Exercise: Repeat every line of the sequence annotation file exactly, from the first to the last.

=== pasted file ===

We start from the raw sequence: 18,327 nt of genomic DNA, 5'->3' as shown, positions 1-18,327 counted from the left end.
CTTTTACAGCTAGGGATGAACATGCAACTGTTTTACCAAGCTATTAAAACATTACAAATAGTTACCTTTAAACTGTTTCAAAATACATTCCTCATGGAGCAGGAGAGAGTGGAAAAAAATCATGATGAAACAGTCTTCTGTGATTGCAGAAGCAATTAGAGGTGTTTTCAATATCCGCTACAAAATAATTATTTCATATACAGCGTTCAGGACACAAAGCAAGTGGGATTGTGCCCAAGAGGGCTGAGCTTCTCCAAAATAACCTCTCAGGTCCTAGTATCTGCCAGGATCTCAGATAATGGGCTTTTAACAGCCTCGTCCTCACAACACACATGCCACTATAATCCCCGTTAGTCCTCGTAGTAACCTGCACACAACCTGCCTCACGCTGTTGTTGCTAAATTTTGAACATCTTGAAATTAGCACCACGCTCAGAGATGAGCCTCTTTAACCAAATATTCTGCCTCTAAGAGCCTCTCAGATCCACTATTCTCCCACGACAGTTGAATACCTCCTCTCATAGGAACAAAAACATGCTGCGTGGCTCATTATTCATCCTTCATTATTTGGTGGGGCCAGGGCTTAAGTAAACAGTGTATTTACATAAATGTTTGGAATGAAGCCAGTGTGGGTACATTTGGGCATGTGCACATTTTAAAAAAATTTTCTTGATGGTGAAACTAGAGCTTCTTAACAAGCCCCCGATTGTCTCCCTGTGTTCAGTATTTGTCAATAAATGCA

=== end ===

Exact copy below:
We start from the raw sequence: 18,327 nt of genomic DNA, 5'->3' as shown, positions 1-18,327 counted from the left end.
CTTTTACAGCTAGGGATGAACATGCAACTGTTTTACCAAGCTATTAAAACATTACAAATAGTTACCTTTAAACTGTTTCAAAATACATTCCTCATGGAGCAGGAGAGAGTGGAAAAAAATCATGATGAAACAGTCTTCTGTGATTGCAGAAGCAATTAGAGGTGTTTTCAATATCCGCTACAAAATAATTATTTCATATACAGCGTTCAGGACACAAAGCAAGTGGGATTGTGCCCAAGAGGGCTGAGCTTCTCCAAAATAACCTCTCAGGTCCTAGTATCTGCCAGGATCTCAGATAATGGGCTTTTAACAGCCTCGTCCTCACAACACACATGCCACTATAATCCCCGTTAGTCCTCGTAGTAACCTGCACACAACCTGCCTCACGCTGTTGTTGCTAAATTTTGAACATCTTGAAATTAGCACCACGCTCAGAGATGAGCCTCTTTAACCAAATATTCTGCCTCTAAGAGCCTCTCAGATCCACTATTCTCCCACGACAGTTGAATACCTCCTCTCATAGGAACAAAAACATGCTGCGTGGCTCATTATTCATCCTTCATTATTTGGTGGGGCCAGGGCTTAAGTAAACAGTGTATTTACATAAATGTTTGGAATGAAGCCAGTGTGGGTACATTTGGGCATGTGCACATTTTAAAAAAATTTTCTTGATGGTGAAACTAGAGCTTCTTAACAAGCCCCCGATTGTCTCCCTGTGTTCAGTATTTGTCAATAAATGCA